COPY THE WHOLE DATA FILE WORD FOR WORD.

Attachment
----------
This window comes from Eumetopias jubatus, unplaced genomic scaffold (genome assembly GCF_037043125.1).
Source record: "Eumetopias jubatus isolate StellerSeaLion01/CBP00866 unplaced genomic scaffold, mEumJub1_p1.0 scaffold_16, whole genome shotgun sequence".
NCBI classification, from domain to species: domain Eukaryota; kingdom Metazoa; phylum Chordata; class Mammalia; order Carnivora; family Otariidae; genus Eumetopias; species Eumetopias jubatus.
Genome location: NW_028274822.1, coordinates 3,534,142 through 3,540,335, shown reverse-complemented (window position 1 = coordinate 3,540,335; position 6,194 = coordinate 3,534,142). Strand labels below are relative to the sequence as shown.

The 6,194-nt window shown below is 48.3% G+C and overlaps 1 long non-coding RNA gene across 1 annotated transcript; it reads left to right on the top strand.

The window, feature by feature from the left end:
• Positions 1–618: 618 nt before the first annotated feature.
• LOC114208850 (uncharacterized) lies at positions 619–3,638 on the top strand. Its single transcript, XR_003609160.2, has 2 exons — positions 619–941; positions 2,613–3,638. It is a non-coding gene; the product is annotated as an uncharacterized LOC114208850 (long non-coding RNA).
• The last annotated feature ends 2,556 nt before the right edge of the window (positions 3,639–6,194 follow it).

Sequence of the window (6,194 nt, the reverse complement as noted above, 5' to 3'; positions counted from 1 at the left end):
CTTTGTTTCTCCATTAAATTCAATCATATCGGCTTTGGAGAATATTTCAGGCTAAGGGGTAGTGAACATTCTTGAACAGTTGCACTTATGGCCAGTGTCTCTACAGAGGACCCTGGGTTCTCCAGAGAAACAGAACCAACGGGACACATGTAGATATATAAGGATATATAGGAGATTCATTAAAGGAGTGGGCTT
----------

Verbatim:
This window comes from Eumetopias jubatus, unplaced genomic scaffold (genome assembly GCF_037043125.1).
Source record: "Eumetopias jubatus isolate StellerSeaLion01/CBP00866 unplaced genomic scaffold, mEumJub1_p1.0 scaffold_16, whole genome shotgun sequence".
NCBI classification, from domain to species: domain Eukaryota; kingdom Metazoa; phylum Chordata; class Mammalia; order Carnivora; family Otariidae; genus Eumetopias; species Eumetopias jubatus.
Genome location: NW_028274822.1, coordinates 3,534,142 through 3,540,335, shown reverse-complemented (window position 1 = coordinate 3,540,335; position 6,194 = coordinate 3,534,142). Strand labels below are relative to the sequence as shown.

The 6,194-nt window shown below is 48.3% G+C and overlaps 1 long non-coding RNA gene across 1 annotated transcript; it reads left to right on the top strand.

The window, feature by feature from the left end:
• Positions 1–618: 618 nt before the first annotated feature.
• LOC114208850 (uncharacterized) lies at positions 619–3,638 on the top strand. Its single transcript, XR_003609160.2, has 2 exons — positions 619–941; positions 2,613–3,638. It is a non-coding gene; the product is annotated as an uncharacterized LOC114208850 (long non-coding RNA).
• The last annotated feature ends 2,556 nt before the right edge of the window (positions 3,639–6,194 follow it).

Sequence of the window (6,194 nt, the reverse complement as noted above, 5' to 3'; positions counted from 1 at the left end):
CTTTGTTTCTCCATTAAATTCAATCATATCGGCTTTGGAGAATATTTCAGGCTAAGGGGTAGTGAACATTCTTGAACAGTTGCACTTATGGCCAGTGTCTCTACAGAGGACCCTGGGTTCTCCAGAGAAACAGAACCAACGGGACACATGTAGATATATAAGGATATATAGGAGATTCATTAAAGGAGTGGGCTT